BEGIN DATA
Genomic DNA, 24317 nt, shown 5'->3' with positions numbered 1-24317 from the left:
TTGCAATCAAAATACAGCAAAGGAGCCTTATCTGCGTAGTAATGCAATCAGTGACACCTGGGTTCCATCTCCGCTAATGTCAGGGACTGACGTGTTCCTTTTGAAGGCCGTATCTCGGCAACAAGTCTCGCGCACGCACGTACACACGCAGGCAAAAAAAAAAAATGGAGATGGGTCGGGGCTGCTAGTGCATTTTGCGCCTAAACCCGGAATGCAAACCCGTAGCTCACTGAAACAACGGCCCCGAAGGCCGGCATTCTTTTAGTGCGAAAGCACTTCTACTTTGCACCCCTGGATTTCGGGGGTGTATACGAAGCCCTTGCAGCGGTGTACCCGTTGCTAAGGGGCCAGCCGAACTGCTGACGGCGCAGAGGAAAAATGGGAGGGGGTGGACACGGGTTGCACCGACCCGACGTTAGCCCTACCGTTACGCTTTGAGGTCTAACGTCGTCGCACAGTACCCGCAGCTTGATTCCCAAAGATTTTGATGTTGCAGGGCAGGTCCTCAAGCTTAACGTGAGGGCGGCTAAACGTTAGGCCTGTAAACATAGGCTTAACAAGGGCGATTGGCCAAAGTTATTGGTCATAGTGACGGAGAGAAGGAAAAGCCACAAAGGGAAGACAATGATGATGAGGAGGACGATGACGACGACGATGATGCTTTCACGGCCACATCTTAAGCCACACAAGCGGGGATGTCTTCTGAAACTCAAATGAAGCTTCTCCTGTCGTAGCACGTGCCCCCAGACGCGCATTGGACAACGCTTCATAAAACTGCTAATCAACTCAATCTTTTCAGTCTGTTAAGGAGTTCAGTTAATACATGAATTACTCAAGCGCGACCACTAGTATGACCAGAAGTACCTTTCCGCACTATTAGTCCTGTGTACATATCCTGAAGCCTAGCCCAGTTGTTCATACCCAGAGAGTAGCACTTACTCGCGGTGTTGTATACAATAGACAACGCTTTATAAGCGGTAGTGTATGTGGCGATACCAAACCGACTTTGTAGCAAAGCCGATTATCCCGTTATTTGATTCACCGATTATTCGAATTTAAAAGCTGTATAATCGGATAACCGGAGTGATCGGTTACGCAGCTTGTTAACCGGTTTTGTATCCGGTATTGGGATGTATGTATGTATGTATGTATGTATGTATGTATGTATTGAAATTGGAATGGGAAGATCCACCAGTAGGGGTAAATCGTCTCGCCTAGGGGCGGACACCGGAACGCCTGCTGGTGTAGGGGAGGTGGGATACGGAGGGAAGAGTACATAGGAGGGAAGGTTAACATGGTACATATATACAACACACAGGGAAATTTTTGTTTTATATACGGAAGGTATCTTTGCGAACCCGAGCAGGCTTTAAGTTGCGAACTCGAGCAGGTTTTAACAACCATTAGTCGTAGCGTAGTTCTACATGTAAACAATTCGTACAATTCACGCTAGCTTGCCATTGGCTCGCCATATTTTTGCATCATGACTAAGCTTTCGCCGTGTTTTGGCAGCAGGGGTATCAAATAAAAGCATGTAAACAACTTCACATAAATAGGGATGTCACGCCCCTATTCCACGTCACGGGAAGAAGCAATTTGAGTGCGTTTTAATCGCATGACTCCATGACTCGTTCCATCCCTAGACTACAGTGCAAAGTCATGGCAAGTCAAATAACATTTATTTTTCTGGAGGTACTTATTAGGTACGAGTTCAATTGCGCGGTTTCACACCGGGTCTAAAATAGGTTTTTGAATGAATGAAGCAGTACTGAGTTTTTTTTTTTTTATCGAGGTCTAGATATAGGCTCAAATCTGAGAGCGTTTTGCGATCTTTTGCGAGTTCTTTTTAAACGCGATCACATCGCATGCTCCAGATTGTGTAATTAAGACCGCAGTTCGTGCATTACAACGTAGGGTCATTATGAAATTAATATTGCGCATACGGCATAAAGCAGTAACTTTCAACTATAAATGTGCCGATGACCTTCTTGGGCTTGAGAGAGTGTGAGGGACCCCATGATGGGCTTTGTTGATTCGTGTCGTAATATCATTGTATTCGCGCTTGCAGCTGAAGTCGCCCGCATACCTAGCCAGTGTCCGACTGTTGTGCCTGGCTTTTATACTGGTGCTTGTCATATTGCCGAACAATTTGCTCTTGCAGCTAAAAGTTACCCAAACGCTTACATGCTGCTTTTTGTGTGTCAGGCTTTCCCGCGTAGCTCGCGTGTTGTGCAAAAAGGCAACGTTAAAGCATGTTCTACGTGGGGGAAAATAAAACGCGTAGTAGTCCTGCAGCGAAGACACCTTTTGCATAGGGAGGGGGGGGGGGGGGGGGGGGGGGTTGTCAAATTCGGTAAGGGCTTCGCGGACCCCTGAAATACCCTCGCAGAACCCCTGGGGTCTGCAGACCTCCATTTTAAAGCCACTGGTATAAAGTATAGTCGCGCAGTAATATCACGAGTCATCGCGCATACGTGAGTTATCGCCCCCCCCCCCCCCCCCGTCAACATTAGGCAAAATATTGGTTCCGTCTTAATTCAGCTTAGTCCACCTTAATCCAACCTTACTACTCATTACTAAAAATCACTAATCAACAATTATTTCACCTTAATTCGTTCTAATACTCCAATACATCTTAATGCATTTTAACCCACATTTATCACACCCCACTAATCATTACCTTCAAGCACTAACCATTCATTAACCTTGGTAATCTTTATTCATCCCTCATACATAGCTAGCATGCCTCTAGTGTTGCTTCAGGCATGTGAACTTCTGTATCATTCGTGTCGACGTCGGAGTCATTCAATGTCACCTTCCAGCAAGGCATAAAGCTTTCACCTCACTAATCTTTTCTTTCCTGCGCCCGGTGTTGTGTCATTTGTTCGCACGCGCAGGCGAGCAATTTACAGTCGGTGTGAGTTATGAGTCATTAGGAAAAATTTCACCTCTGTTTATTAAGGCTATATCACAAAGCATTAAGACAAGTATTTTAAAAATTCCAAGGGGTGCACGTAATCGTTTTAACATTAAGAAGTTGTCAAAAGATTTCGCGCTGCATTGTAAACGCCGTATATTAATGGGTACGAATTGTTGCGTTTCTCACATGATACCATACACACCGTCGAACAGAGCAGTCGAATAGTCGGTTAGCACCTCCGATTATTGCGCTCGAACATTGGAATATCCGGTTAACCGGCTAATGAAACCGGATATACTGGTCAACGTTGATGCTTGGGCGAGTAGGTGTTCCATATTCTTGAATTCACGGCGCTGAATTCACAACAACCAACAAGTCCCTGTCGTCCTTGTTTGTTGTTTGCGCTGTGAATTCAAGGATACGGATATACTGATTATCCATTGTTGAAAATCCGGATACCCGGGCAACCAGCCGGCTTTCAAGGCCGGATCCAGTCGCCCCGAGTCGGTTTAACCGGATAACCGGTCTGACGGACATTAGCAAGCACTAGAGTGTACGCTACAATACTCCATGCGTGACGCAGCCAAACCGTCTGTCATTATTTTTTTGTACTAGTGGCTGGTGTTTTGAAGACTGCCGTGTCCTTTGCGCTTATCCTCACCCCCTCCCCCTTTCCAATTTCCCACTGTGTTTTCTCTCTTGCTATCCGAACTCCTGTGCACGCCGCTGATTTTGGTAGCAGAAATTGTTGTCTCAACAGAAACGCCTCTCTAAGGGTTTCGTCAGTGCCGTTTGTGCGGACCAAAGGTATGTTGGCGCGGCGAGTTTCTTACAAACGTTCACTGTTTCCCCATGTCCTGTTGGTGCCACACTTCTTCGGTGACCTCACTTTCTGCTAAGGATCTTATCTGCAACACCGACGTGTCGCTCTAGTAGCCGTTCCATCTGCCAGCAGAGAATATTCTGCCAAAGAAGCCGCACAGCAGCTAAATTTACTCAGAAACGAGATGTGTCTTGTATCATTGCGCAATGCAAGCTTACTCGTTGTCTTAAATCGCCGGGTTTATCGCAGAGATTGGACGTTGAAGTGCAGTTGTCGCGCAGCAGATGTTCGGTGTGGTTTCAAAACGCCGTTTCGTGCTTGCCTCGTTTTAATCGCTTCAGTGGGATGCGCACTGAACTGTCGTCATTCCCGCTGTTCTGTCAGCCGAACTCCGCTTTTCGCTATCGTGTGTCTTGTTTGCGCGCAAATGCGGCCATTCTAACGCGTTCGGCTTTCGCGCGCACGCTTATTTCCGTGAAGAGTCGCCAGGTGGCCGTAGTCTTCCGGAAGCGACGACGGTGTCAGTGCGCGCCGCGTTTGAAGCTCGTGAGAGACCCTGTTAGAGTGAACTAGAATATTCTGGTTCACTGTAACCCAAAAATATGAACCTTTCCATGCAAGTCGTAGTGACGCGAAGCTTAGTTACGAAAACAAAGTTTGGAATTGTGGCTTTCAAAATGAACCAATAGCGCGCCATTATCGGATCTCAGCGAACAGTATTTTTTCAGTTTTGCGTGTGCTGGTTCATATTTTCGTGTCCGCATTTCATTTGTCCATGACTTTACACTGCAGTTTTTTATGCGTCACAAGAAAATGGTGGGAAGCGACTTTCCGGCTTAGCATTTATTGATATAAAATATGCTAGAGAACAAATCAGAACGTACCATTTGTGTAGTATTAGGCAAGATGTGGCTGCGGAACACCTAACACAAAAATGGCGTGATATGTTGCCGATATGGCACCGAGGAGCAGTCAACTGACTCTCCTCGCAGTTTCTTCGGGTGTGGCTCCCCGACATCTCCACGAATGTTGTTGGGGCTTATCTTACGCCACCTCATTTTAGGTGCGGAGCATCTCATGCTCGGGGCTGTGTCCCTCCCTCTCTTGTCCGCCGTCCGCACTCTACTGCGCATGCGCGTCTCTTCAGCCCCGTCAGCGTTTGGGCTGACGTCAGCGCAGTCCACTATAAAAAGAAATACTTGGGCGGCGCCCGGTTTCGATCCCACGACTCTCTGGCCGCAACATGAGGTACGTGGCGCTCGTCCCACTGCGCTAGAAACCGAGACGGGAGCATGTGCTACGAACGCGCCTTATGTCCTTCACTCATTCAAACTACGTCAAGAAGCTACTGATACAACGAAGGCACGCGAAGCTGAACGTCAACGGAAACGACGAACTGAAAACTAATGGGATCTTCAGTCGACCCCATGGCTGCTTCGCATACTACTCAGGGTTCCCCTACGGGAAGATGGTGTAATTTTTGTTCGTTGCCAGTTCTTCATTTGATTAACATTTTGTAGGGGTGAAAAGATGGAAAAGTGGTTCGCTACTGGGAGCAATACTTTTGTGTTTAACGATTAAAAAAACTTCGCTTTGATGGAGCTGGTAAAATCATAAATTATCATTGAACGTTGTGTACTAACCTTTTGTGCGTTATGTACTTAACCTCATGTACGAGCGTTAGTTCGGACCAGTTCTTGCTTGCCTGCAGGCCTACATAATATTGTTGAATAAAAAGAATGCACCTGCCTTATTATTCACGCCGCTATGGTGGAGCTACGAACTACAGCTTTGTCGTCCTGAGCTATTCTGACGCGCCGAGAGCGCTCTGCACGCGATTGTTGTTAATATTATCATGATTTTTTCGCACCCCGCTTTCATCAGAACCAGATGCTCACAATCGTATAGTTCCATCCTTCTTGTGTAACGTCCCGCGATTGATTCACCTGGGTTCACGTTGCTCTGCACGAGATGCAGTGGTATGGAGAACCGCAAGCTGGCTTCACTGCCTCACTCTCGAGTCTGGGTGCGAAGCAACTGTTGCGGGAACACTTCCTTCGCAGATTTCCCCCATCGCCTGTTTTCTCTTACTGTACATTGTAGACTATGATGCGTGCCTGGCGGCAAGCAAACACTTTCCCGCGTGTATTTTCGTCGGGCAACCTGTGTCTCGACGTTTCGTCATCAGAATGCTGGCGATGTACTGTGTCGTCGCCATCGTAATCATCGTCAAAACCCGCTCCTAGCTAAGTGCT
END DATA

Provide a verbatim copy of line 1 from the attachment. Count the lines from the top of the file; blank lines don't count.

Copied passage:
Genomic DNA, 24317 nt, shown 5'->3' with positions numbered 1-24317 from the left: